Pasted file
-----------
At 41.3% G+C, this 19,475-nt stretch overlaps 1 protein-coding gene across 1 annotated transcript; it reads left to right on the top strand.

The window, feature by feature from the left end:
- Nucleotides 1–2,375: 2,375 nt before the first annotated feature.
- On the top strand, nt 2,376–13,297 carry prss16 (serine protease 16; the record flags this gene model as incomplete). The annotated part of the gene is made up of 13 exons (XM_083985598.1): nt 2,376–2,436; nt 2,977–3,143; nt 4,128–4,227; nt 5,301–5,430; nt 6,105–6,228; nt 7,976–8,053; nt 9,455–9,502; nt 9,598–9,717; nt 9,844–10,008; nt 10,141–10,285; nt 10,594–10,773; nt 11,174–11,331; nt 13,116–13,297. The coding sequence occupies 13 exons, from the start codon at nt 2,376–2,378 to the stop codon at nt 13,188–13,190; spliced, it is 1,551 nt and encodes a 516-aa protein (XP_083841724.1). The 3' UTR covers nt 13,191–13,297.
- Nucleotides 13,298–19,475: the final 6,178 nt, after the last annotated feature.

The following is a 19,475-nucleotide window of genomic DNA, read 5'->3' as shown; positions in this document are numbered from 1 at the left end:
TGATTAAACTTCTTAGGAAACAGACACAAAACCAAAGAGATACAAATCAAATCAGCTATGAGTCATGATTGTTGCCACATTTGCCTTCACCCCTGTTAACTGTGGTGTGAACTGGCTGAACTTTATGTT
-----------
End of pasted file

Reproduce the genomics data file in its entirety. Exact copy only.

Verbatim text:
At 41.3% G+C, this 19,475-nt stretch overlaps 1 protein-coding gene across 1 annotated transcript; it reads left to right on the top strand.

The window, feature by feature from the left end:
- Nucleotides 1–2,375: 2,375 nt before the first annotated feature.
- On the top strand, nt 2,376–13,297 carry prss16 (serine protease 16; the record flags this gene model as incomplete). The annotated part of the gene is made up of 13 exons (XM_083985598.1): nt 2,376–2,436; nt 2,977–3,143; nt 4,128–4,227; nt 5,301–5,430; nt 6,105–6,228; nt 7,976–8,053; nt 9,455–9,502; nt 9,598–9,717; nt 9,844–10,008; nt 10,141–10,285; nt 10,594–10,773; nt 11,174–11,331; nt 13,116–13,297. The coding sequence occupies 13 exons, from the start codon at nt 2,376–2,378 to the stop codon at nt 13,188–13,190; spliced, it is 1,551 nt and encodes a 516-aa protein (XP_083841724.1). The 3' UTR covers nt 13,191–13,297.
- Nucleotides 13,298–19,475: the final 6,178 nt, after the last annotated feature.

The following is a 19,475-nucleotide window of genomic DNA, read 5'->3' as shown; positions in this document are numbered from 1 at the left end:
TGATTAAACTTCTTAGGAAACAGACACAAAACCAAAGAGATACAAATCAAATCAGCTATGAGTCATGATTGTTGCCACATTTGCCTTCACCCCTGTTAACTGTGGTGTGAACTGGCTGAACTTTATGTT